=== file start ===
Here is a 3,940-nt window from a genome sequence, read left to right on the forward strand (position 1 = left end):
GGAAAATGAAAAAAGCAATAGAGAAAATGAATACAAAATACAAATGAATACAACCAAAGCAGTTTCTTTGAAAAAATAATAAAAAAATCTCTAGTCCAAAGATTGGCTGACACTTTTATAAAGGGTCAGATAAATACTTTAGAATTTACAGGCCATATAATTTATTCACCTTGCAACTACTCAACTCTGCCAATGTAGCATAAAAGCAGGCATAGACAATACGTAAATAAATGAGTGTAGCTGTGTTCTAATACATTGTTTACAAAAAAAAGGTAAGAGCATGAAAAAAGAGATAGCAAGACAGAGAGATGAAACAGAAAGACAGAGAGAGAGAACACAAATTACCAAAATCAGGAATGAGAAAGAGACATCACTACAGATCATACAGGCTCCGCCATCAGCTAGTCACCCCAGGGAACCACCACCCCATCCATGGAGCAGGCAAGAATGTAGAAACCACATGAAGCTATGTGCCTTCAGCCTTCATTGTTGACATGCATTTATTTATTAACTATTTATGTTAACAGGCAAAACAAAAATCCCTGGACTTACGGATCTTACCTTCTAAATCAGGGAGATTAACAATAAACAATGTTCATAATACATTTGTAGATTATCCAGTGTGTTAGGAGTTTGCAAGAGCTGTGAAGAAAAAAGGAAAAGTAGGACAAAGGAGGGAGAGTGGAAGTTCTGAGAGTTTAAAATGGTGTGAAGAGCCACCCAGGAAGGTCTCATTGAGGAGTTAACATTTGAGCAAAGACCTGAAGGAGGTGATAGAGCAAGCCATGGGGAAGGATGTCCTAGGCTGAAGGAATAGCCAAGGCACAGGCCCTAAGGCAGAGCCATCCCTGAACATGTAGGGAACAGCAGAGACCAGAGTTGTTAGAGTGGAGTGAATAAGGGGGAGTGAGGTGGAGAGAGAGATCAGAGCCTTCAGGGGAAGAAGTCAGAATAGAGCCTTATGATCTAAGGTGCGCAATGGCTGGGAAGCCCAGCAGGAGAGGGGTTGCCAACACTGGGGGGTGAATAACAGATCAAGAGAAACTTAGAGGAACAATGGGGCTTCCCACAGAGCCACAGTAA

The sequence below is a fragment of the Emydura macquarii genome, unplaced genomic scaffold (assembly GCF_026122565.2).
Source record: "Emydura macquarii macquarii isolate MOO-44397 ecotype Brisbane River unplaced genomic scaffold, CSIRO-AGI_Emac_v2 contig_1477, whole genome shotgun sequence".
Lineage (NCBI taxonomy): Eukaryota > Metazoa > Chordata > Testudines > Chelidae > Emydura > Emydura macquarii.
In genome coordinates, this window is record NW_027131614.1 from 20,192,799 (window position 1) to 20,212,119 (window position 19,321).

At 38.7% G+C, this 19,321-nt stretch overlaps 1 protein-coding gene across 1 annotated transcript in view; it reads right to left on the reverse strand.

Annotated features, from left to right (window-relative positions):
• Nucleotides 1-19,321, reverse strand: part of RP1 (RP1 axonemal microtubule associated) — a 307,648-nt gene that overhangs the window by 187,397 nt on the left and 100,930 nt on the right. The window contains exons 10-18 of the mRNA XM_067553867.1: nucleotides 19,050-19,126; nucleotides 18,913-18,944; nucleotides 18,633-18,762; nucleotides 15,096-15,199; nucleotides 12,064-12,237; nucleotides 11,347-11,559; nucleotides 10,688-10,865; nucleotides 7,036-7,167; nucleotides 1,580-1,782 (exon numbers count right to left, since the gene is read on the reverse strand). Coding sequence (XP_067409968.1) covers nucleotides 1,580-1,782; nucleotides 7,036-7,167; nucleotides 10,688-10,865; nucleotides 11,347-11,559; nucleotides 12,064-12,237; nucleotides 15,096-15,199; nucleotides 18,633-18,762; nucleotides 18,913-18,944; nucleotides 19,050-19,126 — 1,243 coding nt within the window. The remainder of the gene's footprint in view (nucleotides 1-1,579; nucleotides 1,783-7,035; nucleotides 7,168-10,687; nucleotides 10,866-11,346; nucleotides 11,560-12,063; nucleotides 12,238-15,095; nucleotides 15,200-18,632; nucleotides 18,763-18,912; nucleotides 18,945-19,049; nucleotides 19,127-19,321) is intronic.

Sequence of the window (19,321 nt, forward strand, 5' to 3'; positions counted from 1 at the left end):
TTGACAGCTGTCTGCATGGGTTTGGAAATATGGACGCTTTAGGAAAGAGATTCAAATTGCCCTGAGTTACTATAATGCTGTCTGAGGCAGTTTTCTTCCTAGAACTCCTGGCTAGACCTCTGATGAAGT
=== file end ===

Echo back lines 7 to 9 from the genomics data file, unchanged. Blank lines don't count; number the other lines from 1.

At 38.7% G+C, this 19,321-nt stretch overlaps 1 protein-coding gene across 1 annotated transcript in view; it reads right to left on the reverse strand.

Annotated features, from left to right (window-relative positions):
• Nucleotides 1-19,321, reverse strand: part of RP1 (RP1 axonemal microtubule associated) — a 307,648-nt gene that overhangs the window by 187,397 nt on the left and 100,930 nt on the right. The window contains exons 10-18 of the mRNA XM_067553867.1: nucleotides 19,050-19,126; nucleotides 18,913-18,944; nucleotides 18,633-18,762; nucleotides 15,096-15,199; nucleotides 12,064-12,237; nucleotides 11,347-11,559; nucleotides 10,688-10,865; nucleotides 7,036-7,167; nucleotides 1,580-1,782 (exon numbers count right to left, since the gene is read on the reverse strand). Coding sequence (XP_067409968.1) covers nucleotides 1,580-1,782; nucleotides 7,036-7,167; nucleotides 10,688-10,865; nucleotides 11,347-11,559; nucleotides 12,064-12,237; nucleotides 15,096-15,199; nucleotides 18,633-18,762; nucleotides 18,913-18,944; nucleotides 19,050-19,126 — 1,243 coding nt within the window. The remainder of the gene's footprint in view (nucleotides 1-1,579; nucleotides 1,783-7,035; nucleotides 7,168-10,687; nucleotides 10,866-11,346; nucleotides 11,560-12,063; nucleotides 12,238-15,095; nucleotides 15,200-18,632; nucleotides 18,763-18,912; nucleotides 18,945-19,049; nucleotides 19,127-19,321) is intronic.